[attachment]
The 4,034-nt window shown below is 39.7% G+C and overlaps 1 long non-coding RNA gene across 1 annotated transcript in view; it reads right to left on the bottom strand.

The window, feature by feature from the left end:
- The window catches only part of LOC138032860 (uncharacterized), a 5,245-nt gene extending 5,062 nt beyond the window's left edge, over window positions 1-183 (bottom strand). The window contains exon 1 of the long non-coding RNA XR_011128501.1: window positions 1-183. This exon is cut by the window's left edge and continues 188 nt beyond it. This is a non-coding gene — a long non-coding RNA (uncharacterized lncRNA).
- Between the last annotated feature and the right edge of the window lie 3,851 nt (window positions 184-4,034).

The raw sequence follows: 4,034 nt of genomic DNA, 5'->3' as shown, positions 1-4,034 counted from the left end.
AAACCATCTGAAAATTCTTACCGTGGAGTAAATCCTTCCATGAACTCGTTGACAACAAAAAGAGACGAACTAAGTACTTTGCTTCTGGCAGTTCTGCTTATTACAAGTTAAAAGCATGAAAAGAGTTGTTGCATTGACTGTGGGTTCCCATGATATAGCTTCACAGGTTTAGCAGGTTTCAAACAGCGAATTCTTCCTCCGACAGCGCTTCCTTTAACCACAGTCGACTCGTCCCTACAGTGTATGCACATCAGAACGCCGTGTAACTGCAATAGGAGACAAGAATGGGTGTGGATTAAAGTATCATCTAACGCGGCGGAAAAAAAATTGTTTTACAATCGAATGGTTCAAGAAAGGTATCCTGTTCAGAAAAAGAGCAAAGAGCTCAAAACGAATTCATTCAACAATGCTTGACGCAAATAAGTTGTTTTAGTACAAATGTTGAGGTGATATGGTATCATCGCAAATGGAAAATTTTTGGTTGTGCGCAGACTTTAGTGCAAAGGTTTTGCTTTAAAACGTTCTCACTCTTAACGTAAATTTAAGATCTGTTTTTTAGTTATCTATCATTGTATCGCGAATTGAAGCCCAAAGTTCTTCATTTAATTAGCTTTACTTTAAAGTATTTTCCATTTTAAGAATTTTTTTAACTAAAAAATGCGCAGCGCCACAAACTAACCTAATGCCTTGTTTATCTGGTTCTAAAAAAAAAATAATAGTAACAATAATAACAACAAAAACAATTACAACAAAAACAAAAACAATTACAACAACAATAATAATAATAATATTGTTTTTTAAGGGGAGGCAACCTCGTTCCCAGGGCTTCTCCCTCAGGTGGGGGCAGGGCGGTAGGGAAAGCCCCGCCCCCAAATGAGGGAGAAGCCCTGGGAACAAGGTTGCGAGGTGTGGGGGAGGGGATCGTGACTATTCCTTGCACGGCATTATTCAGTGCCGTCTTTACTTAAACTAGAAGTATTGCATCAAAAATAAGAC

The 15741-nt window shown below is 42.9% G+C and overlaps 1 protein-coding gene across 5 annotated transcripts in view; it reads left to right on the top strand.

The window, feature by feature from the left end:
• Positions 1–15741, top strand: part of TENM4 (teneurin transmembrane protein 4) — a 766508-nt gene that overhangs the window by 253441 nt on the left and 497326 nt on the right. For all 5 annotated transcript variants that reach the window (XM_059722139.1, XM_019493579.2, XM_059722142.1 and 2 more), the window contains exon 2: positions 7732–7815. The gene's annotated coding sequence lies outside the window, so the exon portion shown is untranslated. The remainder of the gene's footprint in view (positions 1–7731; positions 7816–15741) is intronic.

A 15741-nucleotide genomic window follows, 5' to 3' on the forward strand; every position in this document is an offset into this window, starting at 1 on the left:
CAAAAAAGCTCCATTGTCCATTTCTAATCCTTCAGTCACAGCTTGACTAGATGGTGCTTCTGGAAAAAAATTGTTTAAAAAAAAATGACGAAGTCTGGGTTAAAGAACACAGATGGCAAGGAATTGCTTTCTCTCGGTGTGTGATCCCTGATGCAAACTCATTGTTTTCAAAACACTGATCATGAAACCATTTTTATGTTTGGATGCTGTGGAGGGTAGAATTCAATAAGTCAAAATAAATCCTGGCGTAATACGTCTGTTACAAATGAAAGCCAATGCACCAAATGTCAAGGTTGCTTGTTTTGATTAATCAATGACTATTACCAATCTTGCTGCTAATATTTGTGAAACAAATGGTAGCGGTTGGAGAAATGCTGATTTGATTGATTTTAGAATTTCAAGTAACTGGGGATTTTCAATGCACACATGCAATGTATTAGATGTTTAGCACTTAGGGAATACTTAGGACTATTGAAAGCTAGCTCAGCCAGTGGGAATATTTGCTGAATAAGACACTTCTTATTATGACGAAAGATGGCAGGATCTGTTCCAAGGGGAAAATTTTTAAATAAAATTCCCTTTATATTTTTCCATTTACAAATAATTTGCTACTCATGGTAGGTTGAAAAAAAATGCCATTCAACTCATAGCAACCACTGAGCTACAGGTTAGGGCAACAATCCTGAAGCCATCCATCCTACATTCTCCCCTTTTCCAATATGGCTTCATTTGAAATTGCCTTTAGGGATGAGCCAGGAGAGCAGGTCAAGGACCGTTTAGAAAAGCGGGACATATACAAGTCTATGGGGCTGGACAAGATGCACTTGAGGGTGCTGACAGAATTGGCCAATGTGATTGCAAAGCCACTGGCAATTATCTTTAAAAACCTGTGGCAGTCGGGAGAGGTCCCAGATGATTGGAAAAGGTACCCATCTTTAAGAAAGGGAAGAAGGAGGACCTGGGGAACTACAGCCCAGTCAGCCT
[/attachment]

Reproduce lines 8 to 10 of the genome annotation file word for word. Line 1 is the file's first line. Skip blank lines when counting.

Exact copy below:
The window, feature by feature from the left end:
• Positions 1–15741, top strand: part of TENM4 (teneurin transmembrane protein 4) — a 766508-nt gene that overhangs the window by 253441 nt on the left and 497326 nt on the right. For all 5 annotated transcript variants that reach the window (XM_059722139.1, XM_019493579.2, XM_059722142.1 and 2 more), the window contains exon 2: positions 7732–7815. The gene's annotated coding sequence lies outside the window, so the exon portion shown is untranslated. The remainder of the gene's footprint in view (positions 1–7731; positions 7816–15741) is intronic.

A 15741-nucleotide genomic window follows, 5' to 3' on the forward strand; every position in this document is an offset into this window, starting at 1 on the left: